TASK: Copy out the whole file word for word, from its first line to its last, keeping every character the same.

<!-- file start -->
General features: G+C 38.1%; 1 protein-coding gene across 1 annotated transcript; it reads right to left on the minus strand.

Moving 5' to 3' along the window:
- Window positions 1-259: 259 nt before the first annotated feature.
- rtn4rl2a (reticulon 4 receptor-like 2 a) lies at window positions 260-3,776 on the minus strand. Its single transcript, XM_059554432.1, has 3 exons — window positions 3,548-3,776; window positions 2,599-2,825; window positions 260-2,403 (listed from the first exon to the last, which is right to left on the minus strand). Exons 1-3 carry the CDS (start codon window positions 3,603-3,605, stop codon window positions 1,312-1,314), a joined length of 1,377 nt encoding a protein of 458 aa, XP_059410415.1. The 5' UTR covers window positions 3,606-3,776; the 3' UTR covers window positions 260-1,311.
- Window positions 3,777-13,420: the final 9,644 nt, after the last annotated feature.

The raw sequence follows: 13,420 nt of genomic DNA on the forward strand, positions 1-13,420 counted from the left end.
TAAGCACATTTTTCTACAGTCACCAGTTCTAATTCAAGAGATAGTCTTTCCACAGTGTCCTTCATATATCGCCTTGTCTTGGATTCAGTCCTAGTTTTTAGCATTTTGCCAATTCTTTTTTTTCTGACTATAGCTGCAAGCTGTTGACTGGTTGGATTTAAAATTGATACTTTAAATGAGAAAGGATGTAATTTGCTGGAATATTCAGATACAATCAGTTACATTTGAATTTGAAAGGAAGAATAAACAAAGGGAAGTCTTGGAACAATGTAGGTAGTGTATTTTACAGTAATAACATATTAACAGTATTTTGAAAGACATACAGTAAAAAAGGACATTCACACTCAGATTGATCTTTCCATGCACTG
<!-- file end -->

General features: G+C 38.1%; 1 protein-coding gene across 1 annotated transcript; it reads right to left on the minus strand.

Moving 5' to 3' along the window:
- Window positions 1-259: 259 nt before the first annotated feature.
- rtn4rl2a (reticulon 4 receptor-like 2 a) lies at window positions 260-3,776 on the minus strand. Its single transcript, XM_059554432.1, has 3 exons — window positions 3,548-3,776; window positions 2,599-2,825; window positions 260-2,403 (listed from the first exon to the last, which is right to left on the minus strand). Exons 1-3 carry the CDS (start codon window positions 3,603-3,605, stop codon window positions 1,312-1,314), a joined length of 1,377 nt encoding a protein of 458 aa, XP_059410415.1. The 5' UTR covers window positions 3,606-3,776; the 3' UTR covers window positions 260-1,311.
- Window positions 3,777-13,420: the final 9,644 nt, after the last annotated feature.

The raw sequence follows: 13,420 nt of genomic DNA on the forward strand, positions 1-13,420 counted from the left end.
TAAGCACATTTTTCTACAGTCACCAGTTCTAATTCAAGAGATAGTCTTTCCACAGTGTCCTTCATATATCGCCTTGTCTTGGATTCAGTCCTAGTTTTTAGCATTTTGCCAATTCTTTTTTTTCTGACTATAGCTGCAAGCTGTTGACTGGTTGGATTTAAAATTGATACTTTAAATGAGAAAGGATGTAATTTGCTGGAATATTCAGATACAATCAGTTACATTTGAATTTGAAAGGAAGAATAAACAAAGGGAAGTCTTGGAACAATGTAGGTAGTGTATTTTACAGTAATAACATATTAACAGTATTTTGAAAGACATACAGTAAAAAAGGACATTCACACTCAGATTGATCTTTCCATGCACTG